13-12-2012 | 14.21
Music, cities, subcultures and rebellion are often heavily entwined. This was most definitely the case in Los Angeles in 1992, when hip hop, the suppressed black community and riots were the main ingredients for a hot summer.
In 1991, the infamous assault on Rodney Kind took place in Los Angeles by four white police officers. The beating was captured on tape and got a lot of attention in the American media. For a lot of folks, especially the black population, these images represented everything that was wrong with the police, in L.A. specifically and across the United States in general. When the four officers were acquitted, rage and disappointment turned into riots which lasted for six days and resulted in 52 casualties and hunderds injured.
This boiling point didn’t come up for one day to another, but was the sum of decades of social, urban and racial issues. American cities became more and more segregated and divided in white and black areas. The black neighbourhoods were mostly poor, there were little utilities and, most importantly, the violence by police officers against black youngsters was seen upon as unnecessarily harsh and racist.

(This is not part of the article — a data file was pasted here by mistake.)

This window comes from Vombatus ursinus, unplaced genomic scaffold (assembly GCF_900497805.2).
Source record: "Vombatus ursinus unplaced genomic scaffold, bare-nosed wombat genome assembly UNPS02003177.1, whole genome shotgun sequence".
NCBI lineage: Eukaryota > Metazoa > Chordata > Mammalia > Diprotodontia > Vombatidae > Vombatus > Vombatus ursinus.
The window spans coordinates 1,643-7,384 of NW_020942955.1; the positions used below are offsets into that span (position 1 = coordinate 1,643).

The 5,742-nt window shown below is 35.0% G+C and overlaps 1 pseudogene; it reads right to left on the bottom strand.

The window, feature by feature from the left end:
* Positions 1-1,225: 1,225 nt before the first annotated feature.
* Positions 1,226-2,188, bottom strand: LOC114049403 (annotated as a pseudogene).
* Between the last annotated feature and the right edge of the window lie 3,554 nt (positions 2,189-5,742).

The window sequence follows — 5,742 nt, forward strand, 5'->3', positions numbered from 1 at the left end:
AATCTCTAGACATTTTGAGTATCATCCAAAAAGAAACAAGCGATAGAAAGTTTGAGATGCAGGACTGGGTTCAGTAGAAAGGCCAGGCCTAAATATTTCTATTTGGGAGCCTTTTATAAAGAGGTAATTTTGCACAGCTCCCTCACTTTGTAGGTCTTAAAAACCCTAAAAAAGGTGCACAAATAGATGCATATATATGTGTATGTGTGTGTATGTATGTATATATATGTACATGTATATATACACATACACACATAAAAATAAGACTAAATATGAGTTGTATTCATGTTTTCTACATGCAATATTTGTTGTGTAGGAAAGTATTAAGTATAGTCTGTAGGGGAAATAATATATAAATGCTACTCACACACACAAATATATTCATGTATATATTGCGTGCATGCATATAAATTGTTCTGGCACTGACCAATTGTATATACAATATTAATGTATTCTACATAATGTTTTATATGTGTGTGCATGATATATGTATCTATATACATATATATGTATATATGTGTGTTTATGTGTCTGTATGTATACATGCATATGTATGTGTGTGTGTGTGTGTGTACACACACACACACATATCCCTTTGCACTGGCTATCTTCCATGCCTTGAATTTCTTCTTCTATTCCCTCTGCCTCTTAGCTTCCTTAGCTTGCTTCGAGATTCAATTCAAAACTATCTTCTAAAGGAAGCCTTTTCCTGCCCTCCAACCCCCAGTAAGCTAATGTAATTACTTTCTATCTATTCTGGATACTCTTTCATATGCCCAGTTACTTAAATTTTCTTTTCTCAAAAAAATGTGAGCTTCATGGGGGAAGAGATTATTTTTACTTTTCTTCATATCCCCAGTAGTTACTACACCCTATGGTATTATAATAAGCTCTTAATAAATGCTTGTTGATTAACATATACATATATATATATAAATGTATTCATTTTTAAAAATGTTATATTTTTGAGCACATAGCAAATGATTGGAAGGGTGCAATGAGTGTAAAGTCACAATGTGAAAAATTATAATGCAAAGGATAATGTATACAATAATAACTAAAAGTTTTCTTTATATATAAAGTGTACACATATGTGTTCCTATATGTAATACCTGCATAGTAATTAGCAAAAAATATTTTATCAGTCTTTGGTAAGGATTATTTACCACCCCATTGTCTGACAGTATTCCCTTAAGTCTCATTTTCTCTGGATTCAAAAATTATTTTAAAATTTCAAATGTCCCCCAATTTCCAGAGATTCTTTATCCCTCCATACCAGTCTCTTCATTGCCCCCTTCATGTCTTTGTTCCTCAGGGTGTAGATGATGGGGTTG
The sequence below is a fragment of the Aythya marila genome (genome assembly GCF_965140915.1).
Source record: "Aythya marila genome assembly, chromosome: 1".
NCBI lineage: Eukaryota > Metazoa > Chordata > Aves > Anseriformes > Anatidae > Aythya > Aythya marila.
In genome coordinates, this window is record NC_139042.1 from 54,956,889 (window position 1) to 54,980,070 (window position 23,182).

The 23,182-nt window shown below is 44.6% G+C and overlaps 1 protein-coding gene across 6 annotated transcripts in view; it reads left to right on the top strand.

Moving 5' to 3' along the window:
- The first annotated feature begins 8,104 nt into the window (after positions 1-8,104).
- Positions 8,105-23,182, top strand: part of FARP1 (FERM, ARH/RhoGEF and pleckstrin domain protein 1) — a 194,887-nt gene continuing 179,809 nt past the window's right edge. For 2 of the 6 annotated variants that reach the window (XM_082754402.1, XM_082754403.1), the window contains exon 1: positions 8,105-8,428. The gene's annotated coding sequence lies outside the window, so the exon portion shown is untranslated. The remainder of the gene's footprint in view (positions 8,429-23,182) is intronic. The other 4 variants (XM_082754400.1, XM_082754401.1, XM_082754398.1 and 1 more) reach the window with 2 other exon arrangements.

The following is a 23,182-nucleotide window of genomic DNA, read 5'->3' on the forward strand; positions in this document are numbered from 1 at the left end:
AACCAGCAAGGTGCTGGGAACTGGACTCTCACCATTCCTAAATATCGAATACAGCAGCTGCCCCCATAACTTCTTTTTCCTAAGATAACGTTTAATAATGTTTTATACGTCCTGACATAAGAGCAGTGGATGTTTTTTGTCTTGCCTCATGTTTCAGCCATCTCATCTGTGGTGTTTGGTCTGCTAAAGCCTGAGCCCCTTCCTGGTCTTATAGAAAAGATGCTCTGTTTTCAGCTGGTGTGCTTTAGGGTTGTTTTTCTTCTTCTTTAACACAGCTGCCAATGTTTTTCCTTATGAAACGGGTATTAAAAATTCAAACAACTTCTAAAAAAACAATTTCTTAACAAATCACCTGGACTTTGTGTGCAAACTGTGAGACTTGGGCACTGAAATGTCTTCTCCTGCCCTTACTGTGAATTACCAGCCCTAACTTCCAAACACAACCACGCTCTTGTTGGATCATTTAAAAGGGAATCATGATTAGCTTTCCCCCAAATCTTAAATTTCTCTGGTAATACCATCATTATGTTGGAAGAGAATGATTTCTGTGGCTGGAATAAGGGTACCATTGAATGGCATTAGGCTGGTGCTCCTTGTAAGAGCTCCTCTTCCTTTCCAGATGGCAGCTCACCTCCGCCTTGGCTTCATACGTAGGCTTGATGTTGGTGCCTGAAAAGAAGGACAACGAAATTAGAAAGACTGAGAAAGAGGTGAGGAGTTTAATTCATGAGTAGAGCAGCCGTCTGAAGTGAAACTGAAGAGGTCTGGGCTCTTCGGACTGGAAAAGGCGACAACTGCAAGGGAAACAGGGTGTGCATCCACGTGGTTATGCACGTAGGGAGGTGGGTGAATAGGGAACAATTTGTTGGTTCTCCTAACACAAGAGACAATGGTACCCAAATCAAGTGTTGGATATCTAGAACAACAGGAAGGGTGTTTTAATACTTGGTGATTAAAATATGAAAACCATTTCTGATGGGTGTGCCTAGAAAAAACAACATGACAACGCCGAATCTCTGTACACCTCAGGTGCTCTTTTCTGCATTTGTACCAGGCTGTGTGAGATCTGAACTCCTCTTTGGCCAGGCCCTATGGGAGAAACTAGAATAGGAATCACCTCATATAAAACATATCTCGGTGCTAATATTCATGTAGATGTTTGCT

Hip hop was a major outlet for the black youth since the beginning of the genre. The famous five elements of hip hop were used to show the youngster how to deal with gang membership, drugs problems, the police and the life in the ghetto’s of American cities. The most famous protest song became N.W.A’s Fuck Tha Police from 1988, that voiced the critique on how the police and the law were handling the black youth. It made sense that this song became the anthem for the protesters in Los Angeles of 1992. The protesters at their turn influenced hip hop artists. A great example is Dr. Dre’s classic The Chronic, which was produced during the riots and has some sound fragments of those days on the album
The interrelatedness between hip hop, urban difficulties, subcultures and protest will be illustrated based on the riots in Los Angeles in Uprising: Hip Hop and the L.A. Riots. On Tuesday the 18th of December, this documentary will be displayed during Shadow Cities at 20:00u in De Verdieping.